For example, a candidate in Manchester earlier this year won £15,500 in compensation after being turned down for a job. Why? Because she couldn’t work on Saturdays, due to the Jewish day of rest, Shabbat. Her potential employer, although advertising for someone who could work on Saturdays, could have accommodated her needs but chose not to. Therefore, they were found to have indirectly discriminated against her on the grounds of her religion.
How not to recruit someoneThe above example might sound like a fairly specific turn of events, but each step on its own could seem fairly innocuous. You can imagine the process now: You write a job ad, simply confirming that you need staff to work five days per week between Monday and Saturday, but that should be fine, surely? Two candidates come to interview, one can’t work Saturdays for religious reasons and one can – simple choice, right? The rejected candidate contacts you to review the decision, but you tell her that you really need someone who can work Saturdays – fair enough? But what you’ve failed to realise here is that you’ve now indirectly discriminated. The key point here was that the company didn’t consider how it could accommodate this. It didn’t have a clear justifiable reason why all staff had to work on Saturdays – instead they used a rota system meaning people worked five days across the week, not necessarily Saturdays which could have been covered by others. Now you can see just how easy it is to handle recruitment badly.
How to write a job advertDon’t be vague. Ensure that you are very specific about the hours required, skills you would need, any qualifications, and give details about the role the successful candidate will be filling. The last point is less about compliance, and more to help you keep employees for longer. After all, a candidate that arrives and ends up doing something completely unexpected may not feel comfortable in their new role, and could then leave soon after. Hiring new people is expensive, so make it count.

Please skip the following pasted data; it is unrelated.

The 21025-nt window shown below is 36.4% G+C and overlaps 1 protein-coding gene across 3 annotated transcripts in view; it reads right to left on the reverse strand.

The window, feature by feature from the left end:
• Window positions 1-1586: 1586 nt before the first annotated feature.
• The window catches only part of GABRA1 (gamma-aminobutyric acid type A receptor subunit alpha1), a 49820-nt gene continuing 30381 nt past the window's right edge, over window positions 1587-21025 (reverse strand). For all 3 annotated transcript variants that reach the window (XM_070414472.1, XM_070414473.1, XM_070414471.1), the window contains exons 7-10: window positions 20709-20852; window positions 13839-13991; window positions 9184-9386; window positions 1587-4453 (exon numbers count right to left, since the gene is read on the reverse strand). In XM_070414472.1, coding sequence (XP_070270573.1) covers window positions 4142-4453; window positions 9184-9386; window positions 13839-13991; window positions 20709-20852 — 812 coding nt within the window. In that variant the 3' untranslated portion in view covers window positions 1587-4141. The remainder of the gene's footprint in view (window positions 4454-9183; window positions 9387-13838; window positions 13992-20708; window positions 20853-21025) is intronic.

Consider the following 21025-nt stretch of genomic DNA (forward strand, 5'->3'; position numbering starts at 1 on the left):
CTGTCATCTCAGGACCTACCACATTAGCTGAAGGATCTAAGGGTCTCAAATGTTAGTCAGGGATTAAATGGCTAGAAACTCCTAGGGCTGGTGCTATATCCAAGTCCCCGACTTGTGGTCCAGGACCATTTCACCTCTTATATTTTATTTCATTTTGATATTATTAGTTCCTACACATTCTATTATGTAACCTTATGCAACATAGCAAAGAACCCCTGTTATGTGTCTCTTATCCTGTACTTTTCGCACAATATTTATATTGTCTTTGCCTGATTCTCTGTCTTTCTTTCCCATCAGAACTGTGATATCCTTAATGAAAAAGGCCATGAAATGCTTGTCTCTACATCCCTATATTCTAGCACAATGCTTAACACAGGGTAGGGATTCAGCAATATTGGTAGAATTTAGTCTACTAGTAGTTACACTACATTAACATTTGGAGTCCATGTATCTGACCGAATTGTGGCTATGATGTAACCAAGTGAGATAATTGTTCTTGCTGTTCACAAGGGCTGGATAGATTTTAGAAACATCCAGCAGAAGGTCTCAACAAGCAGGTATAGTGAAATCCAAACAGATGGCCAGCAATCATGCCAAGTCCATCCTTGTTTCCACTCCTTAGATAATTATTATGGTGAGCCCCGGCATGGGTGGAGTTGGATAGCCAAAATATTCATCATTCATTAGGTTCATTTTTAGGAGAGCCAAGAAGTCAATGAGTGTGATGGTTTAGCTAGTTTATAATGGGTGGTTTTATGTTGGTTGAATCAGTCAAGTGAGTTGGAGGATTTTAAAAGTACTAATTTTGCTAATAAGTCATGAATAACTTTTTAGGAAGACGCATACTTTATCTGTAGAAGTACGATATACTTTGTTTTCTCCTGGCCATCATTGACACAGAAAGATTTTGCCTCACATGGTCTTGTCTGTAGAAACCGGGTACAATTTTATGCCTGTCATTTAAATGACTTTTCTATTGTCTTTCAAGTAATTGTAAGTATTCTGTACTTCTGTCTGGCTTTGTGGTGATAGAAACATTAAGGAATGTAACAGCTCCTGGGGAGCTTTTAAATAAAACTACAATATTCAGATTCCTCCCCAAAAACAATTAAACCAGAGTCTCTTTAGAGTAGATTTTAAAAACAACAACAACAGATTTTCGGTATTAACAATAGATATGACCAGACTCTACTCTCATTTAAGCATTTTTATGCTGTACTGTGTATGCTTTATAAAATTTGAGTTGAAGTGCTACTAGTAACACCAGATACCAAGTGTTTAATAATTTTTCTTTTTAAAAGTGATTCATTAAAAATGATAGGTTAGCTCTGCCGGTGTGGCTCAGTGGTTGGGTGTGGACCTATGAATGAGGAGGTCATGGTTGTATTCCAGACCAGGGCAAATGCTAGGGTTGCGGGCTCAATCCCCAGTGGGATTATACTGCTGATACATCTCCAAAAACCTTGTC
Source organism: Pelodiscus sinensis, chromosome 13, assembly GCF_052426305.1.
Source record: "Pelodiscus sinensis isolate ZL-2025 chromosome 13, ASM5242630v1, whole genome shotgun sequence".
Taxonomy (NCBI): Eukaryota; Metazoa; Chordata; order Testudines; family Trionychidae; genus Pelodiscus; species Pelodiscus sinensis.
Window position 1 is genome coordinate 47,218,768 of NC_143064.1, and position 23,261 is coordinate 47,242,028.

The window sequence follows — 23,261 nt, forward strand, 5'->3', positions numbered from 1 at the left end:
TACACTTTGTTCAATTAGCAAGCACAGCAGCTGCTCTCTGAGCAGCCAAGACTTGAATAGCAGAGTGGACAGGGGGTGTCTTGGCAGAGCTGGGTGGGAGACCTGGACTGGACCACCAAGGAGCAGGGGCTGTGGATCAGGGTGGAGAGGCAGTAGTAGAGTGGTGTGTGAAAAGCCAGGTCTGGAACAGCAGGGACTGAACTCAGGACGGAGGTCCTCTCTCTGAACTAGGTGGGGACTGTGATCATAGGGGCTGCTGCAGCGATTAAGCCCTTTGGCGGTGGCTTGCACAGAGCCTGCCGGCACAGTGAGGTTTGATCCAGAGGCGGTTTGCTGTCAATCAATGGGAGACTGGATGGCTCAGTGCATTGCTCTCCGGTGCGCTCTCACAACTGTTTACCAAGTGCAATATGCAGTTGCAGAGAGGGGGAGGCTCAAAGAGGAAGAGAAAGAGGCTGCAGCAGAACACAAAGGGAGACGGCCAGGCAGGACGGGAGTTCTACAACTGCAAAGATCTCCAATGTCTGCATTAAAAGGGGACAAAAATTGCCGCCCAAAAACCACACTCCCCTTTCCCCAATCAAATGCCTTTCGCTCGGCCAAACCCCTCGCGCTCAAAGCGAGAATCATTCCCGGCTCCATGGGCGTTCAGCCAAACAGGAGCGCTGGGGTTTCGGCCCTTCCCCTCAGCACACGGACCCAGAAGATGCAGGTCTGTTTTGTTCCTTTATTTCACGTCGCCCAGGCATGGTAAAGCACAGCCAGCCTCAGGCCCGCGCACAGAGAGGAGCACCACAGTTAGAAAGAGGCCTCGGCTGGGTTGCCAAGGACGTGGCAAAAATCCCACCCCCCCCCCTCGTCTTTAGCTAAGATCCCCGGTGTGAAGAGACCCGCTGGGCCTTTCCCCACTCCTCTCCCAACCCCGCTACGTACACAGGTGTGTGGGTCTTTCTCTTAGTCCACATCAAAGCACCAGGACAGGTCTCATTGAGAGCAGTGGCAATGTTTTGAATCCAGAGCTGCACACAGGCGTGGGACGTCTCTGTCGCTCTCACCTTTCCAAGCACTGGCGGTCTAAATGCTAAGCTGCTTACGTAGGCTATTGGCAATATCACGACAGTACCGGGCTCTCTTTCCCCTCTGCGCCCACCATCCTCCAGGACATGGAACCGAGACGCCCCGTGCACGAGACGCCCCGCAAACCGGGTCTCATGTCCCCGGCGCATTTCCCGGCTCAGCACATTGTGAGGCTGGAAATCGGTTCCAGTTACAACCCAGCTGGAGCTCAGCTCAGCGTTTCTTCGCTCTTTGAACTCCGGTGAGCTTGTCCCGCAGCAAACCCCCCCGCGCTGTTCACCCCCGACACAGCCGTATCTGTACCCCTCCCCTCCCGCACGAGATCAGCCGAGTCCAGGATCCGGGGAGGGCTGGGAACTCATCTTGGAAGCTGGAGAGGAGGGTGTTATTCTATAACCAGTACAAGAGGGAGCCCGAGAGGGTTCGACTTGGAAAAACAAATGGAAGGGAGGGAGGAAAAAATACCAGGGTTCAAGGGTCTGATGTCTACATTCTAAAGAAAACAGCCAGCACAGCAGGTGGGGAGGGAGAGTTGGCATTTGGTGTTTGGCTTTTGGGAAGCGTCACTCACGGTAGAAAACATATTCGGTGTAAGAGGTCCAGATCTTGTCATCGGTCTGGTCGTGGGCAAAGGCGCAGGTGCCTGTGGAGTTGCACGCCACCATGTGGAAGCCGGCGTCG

How to interview successfully
Keep to a formal structureTo ensure you don’t get accused of discrimination, it’s best to follow (as far as possible) the same interview format with all candidates; (1) Thank the candidate for attending;
(2) Ask them what they know about your company ;
(3) Ask them to talk about themselves;
(4) Move into scenarios in which they might find themselves in your business, so as to explore their suitability;
(5) Confirm what the candidate’s salary expectation is and when they can start;
(6) See if they have any questions for you;
(7) Conclude the meeting, and thank them for coming – letting them know when they might expect to be contacted; and
(8) Make any additional notes you may need whilst it’s still fresh.
Don’t keep them waitingYou wouldn’t like it if your candidates are late, so don’t keep them waiting around either. They’re reviewing whether they want to work for you as well, remember! Read more about the interview process:
- The 10 strangest and most difficult interview questions in the UK
- What I learned from wearing shorts to an interview
- The killer interview questions every employer should ask
Try to interview in an open spaceInterviewing from behind a table is rarely the best tactic. It can make the candidate feel small and uncomfortable; whereas keeping them relaxed will help you to get the best out of them.
Never ask questions that could be discriminatoryQuestions like “are you married?”, or “do you have a family, or are you planning one?” might be acceptable among close friends and extended family, but in an interview should never be uttered. They can get you into serious hot water, as any decision that you make following a question like this could be seen as discriminatory. It might sound obvious, but you’d be surprised how often these questions are asked! The best thing to do is wait for employees to raise this information first, otherwise anything related to their personal life should be kept to a minimum. Other than perhaps polite conversation about their hobbies! This should give you the start you need to recruit people the right way, as well as some lessons on why you need to take this part of employment seriously. Just because they are not your employee yet, doesn’t mean you don’t have any responsibilities towards them. And even beyond employment law, remember that in some cases the candidate could end up being a potential customer in the future – it’s worth bearing in mind… Kirsty Senior is co-founder and director of citrusHR.
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